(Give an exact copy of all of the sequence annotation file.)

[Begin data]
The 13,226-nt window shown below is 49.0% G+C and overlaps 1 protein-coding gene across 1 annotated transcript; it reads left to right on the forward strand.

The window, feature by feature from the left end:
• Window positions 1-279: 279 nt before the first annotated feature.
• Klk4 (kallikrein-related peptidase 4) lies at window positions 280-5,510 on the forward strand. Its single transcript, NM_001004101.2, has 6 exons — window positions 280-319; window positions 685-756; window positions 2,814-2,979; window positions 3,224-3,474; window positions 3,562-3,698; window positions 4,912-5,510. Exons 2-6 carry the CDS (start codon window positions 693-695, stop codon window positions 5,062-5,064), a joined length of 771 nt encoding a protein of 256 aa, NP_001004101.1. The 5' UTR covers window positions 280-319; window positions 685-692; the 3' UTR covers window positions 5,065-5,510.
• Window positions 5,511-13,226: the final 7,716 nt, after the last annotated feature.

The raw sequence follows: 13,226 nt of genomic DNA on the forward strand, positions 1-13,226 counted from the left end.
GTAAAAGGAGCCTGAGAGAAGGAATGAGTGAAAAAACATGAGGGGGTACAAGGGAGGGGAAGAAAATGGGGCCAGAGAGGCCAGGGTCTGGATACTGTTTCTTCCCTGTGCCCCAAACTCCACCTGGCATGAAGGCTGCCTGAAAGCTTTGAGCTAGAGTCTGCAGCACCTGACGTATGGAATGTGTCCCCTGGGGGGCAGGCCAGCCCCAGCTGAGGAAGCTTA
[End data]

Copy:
The 13,226-nt window shown below is 49.0% G+C and overlaps 1 protein-coding gene across 1 annotated transcript; it reads left to right on the forward strand.

The window, feature by feature from the left end:
• Window positions 1-279: 279 nt before the first annotated feature.
• Klk4 (kallikrein-related peptidase 4) lies at window positions 280-5,510 on the forward strand. Its single transcript, NM_001004101.2, has 6 exons — window positions 280-319; window positions 685-756; window positions 2,814-2,979; window positions 3,224-3,474; window positions 3,562-3,698; window positions 4,912-5,510. Exons 2-6 carry the CDS (start codon window positions 693-695, stop codon window positions 5,062-5,064), a joined length of 771 nt encoding a protein of 256 aa, NP_001004101.1. The 5' UTR covers window positions 280-319; window positions 685-692; the 3' UTR covers window positions 5,065-5,510.
• Window positions 5,511-13,226: the final 7,716 nt, after the last annotated feature.

The raw sequence follows: 13,226 nt of genomic DNA on the forward strand, positions 1-13,226 counted from the left end.
GTAAAAGGAGCCTGAGAGAAGGAATGAGTGAAAAAACATGAGGGGGTACAAGGGAGGGGAAGAAAATGGGGCCAGAGAGGCCAGGGTCTGGATACTGTTTCTTCCCTGTGCCCCAAACTCCACCTGGCATGAAGGCTGCCTGAAAGCTTTGAGCTAGAGTCTGCAGCACCTGACGTATGGAATGTGTCCCCTGGGGGGCAGGCCAGCCCCAGCTGAGGAAGCTTA